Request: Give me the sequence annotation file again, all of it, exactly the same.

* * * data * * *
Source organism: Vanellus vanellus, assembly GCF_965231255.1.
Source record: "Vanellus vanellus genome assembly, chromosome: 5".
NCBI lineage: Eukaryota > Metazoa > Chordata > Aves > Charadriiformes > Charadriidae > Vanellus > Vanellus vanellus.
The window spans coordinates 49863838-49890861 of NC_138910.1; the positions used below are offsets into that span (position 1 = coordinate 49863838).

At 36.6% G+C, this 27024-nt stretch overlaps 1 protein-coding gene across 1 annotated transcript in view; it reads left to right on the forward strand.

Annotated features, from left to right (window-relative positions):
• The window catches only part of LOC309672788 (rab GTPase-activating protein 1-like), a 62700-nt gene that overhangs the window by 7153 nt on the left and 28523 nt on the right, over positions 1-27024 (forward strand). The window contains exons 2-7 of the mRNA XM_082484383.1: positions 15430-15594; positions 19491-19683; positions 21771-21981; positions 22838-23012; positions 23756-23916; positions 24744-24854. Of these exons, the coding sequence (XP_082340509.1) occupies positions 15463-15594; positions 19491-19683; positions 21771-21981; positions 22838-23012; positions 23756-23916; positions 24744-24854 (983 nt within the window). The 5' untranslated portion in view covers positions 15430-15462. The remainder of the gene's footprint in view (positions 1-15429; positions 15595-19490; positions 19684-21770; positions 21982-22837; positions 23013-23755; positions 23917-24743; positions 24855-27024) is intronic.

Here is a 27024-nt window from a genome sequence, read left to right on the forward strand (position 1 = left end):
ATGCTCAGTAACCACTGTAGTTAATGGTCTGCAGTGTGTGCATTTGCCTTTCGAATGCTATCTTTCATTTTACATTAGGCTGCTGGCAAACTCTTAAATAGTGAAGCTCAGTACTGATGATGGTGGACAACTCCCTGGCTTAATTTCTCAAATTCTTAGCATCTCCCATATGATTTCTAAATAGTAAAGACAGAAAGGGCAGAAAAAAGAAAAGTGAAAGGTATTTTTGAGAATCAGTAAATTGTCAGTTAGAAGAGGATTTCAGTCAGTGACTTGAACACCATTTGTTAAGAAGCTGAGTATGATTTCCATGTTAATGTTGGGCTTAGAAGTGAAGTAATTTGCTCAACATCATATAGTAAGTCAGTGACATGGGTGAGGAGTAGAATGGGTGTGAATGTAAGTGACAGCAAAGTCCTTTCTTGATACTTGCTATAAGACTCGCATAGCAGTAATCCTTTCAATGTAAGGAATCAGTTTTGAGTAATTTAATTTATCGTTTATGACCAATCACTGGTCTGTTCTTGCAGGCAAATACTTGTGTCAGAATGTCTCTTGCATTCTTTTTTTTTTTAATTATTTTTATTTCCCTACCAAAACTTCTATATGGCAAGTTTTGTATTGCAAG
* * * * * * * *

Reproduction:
Source organism: Vanellus vanellus, assembly GCF_965231255.1.
Source record: "Vanellus vanellus genome assembly, chromosome: 5".
NCBI lineage: Eukaryota > Metazoa > Chordata > Aves > Charadriiformes > Charadriidae > Vanellus > Vanellus vanellus.
The window spans coordinates 49863838-49890861 of NC_138910.1; the positions used below are offsets into that span (position 1 = coordinate 49863838).

At 36.6% G+C, this 27024-nt stretch overlaps 1 protein-coding gene across 1 annotated transcript in view; it reads left to right on the forward strand.

Annotated features, from left to right (window-relative positions):
• The window catches only part of LOC309672788 (rab GTPase-activating protein 1-like), a 62700-nt gene that overhangs the window by 7153 nt on the left and 28523 nt on the right, over positions 1-27024 (forward strand). The window contains exons 2-7 of the mRNA XM_082484383.1: positions 15430-15594; positions 19491-19683; positions 21771-21981; positions 22838-23012; positions 23756-23916; positions 24744-24854. Of these exons, the coding sequence (XP_082340509.1) occupies positions 15463-15594; positions 19491-19683; positions 21771-21981; positions 22838-23012; positions 23756-23916; positions 24744-24854 (983 nt within the window). The 5' untranslated portion in view covers positions 15430-15462. The remainder of the gene's footprint in view (positions 1-15429; positions 15595-19490; positions 19684-21770; positions 21982-22837; positions 23013-23755; positions 23917-24743; positions 24855-27024) is intronic.

Here is a 27024-nt window from a genome sequence, read left to right on the forward strand (position 1 = left end):
ATGCTCAGTAACCACTGTAGTTAATGGTCTGCAGTGTGTGCATTTGCCTTTCGAATGCTATCTTTCATTTTACATTAGGCTGCTGGCAAACTCTTAAATAGTGAAGCTCAGTACTGATGATGGTGGACAACTCCCTGGCTTAATTTCTCAAATTCTTAGCATCTCCCATATGATTTCTAAATAGTAAAGACAGAAAGGGCAGAAAAAAGAAAAGTGAAAGGTATTTTTGAGAATCAGTAAATTGTCAGTTAGAAGAGGATTTCAGTCAGTGACTTGAACACCATTTGTTAAGAAGCTGAGTATGATTTCCATGTTAATGTTGGGCTTAGAAGTGAAGTAATTTGCTCAACATCATATAGTAAGTCAGTGACATGGGTGAGGAGTAGAATGGGTGTGAATGTAAGTGACAGCAAAGTCCTTTCTTGATACTTGCTATAAGACTCGCATAGCAGTAATCCTTTCAATGTAAGGAATCAGTTTTGAGTAATTTAATTTATCGTTTATGACCAATCACTGGTCTGTTCTTGCAGGCAAATACTTGTGTCAGAATGTCTCTTGCATTCTTTTTTTTTTTAATTATTTTTATTTCCCTACCAAAACTTCTATATGGCAAGTTTTGTATTGCAAG